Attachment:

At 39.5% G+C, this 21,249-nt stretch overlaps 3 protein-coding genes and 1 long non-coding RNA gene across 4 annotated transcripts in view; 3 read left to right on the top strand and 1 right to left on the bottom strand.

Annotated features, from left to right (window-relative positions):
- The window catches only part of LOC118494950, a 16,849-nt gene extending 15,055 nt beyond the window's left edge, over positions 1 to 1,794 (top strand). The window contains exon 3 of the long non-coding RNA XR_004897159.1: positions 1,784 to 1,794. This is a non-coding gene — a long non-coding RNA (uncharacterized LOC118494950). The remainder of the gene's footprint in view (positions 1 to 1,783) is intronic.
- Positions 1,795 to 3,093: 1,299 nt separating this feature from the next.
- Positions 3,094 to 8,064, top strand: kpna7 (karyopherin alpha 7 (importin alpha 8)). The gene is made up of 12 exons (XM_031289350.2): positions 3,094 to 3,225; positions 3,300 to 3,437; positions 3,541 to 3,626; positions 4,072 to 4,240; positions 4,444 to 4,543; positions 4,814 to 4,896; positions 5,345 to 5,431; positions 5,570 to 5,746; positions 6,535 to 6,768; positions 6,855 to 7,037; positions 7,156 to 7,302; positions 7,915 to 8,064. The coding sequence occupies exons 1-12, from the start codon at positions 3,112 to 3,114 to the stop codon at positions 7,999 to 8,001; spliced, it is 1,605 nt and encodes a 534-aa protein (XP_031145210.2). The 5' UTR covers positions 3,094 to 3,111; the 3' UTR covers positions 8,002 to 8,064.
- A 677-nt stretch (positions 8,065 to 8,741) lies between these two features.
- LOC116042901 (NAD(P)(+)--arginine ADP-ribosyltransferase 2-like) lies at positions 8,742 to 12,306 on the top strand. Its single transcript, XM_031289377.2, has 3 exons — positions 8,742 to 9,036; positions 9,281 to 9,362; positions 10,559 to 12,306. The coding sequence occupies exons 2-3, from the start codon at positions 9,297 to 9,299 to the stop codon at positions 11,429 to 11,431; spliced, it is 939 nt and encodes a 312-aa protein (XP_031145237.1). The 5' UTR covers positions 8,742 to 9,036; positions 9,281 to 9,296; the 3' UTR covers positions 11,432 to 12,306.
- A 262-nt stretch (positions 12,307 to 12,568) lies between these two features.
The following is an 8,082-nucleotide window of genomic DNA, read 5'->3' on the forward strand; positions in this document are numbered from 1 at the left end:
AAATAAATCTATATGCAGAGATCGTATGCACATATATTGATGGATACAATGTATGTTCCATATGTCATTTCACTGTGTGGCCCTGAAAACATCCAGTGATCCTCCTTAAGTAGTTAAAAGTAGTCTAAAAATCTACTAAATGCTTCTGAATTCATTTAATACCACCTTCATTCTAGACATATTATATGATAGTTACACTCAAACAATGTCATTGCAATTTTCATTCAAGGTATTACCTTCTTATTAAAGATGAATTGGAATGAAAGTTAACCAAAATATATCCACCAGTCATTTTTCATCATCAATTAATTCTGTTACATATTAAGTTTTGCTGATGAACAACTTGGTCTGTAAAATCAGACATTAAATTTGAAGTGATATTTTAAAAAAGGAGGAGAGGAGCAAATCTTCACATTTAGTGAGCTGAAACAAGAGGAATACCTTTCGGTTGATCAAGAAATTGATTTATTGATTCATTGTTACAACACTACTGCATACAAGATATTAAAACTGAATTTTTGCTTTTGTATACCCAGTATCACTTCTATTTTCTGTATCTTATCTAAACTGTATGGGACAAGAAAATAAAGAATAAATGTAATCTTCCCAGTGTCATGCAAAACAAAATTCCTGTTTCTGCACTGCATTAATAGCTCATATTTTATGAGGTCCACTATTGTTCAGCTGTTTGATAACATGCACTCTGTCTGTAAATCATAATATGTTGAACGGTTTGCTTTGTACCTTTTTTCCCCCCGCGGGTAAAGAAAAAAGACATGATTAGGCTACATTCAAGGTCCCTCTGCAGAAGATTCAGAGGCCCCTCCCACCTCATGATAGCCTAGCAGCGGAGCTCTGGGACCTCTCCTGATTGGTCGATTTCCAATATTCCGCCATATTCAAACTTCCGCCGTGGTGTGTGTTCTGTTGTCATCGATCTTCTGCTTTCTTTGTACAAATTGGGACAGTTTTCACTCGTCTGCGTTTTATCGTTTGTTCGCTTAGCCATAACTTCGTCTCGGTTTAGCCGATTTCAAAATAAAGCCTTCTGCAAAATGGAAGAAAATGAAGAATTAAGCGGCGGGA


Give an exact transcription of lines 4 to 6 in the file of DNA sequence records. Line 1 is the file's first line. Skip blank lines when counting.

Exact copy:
- Positions 1,795 to 3,093: 1,299 nt separating this feature from the next.
- Positions 3,094 to 8,064, top strand: kpna7 (karyopherin alpha 7 (importin alpha 8)). The gene is made up of 12 exons (XM_031289350.2): positions 3,094 to 3,225; positions 3,300 to 3,437; positions 3,541 to 3,626; positions 4,072 to 4,240; positions 4,444 to 4,543; positions 4,814 to 4,896; positions 5,345 to 5,431; positions 5,570 to 5,746; positions 6,535 to 6,768; positions 6,855 to 7,037; positions 7,156 to 7,302; positions 7,915 to 8,064. The coding sequence occupies exons 1-12, from the start codon at positions 3,112 to 3,114 to the stop codon at positions 7,999 to 8,001; spliced, it is 1,605 nt and encodes a 534-aa protein (XP_031145210.2). The 5' UTR covers positions 3,094 to 3,111; the 3' UTR covers positions 8,002 to 8,064.
- A 677-nt stretch (positions 8,065 to 8,741) lies between these two features.